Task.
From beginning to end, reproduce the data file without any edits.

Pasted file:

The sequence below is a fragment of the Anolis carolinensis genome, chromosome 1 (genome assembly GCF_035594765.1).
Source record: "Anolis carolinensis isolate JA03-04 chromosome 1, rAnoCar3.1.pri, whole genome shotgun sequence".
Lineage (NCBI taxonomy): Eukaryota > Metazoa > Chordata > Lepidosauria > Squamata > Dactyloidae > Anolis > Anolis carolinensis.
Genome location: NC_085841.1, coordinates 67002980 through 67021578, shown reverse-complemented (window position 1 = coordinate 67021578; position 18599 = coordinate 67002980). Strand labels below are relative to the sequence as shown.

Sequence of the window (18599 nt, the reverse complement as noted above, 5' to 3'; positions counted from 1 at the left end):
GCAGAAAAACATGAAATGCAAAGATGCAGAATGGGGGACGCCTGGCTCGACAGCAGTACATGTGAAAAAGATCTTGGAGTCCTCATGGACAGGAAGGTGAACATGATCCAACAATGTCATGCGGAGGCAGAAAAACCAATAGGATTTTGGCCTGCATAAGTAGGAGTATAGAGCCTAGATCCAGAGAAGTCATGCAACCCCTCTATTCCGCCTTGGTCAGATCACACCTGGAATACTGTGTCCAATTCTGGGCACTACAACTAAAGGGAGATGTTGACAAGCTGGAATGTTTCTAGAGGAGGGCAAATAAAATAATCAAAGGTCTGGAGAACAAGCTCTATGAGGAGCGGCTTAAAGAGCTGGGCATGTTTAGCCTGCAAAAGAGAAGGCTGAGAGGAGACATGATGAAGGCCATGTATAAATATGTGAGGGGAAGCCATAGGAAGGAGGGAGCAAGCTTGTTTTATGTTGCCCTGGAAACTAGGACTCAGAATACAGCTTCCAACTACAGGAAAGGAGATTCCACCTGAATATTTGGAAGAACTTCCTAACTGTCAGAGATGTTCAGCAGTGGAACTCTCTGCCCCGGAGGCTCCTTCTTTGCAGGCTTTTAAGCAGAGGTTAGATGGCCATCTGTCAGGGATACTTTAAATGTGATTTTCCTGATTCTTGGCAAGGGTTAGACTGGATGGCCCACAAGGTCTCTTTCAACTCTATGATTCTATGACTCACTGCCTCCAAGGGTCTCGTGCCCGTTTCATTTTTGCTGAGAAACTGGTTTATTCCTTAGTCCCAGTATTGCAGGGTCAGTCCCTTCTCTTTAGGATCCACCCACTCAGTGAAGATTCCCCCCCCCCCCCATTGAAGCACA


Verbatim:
The sequence below is a fragment of the Anolis carolinensis genome, chromosome 1 (genome assembly GCF_035594765.1).
Source record: "Anolis carolinensis isolate JA03-04 chromosome 1, rAnoCar3.1.pri, whole genome shotgun sequence".
Lineage (NCBI taxonomy): Eukaryota > Metazoa > Chordata > Lepidosauria > Squamata > Dactyloidae > Anolis > Anolis carolinensis.
Genome location: NC_085841.1, coordinates 67002980 through 67021578, shown reverse-complemented (window position 1 = coordinate 67021578; position 18599 = coordinate 67002980). Strand labels below are relative to the sequence as shown.

Sequence of the window (18599 nt, the reverse complement as noted above, 5' to 3'; positions counted from 1 at the left end):
GCAGAAAAACATGAAATGCAAAGATGCAGAATGGGGGACGCCTGGCTCGACAGCAGTACATGTGAAAAAGATCTTGGAGTCCTCATGGACAGGAAGGTGAACATGATCCAACAATGTCATGCGGAGGCAGAAAAACCAATAGGATTTTGGCCTGCATAAGTAGGAGTATAGAGCCTAGATCCAGAGAAGTCATGCAACCCCTCTATTCCGCCTTGGTCAGATCACACCTGGAATACTGTGTCCAATTCTGGGCACTACAACTAAAGGGAGATGTTGACAAGCTGGAATGTTTCTAGAGGAGGGCAAATAAAATAATCAAAGGTCTGGAGAACAAGCTCTATGAGGAGCGGCTTAAAGAGCTGGGCATGTTTAGCCTGCAAAAGAGAAGGCTGAGAGGAGACATGATGAAGGCCATGTATAAATATGTGAGGGGAAGCCATAGGAAGGAGGGAGCAAGCTTGTTTTATGTTGCCCTGGAAACTAGGACTCAGAATACAGCTTCCAACTACAGGAAAGGAGATTCCACCTGAATATTTGGAAGAACTTCCTAACTGTCAGAGATGTTCAGCAGTGGAACTCTCTGCCCCGGAGGCTCCTTCTTTGCAGGCTTTTAAGCAGAGGTTAGATGGCCATCTGTCAGGGATACTTTAAATGTGATTTTCCTGATTCTTGGCAAGGGTTAGACTGGATGGCCCACAAGGTCTCTTTCAACTCTATGATTCTATGACTCACTGCCTCCAAGGGTCTCGTGCCCGTTTCATTTTTGCTGAGAAACTGGTTTATTCCTTAGTCCCAGTATTGCAGGGTCAGTCCCTTCTCTTTAGGATCCACCCACTCAGTGAAGATTCCCCCCCCCCCCCATTGAAGCACA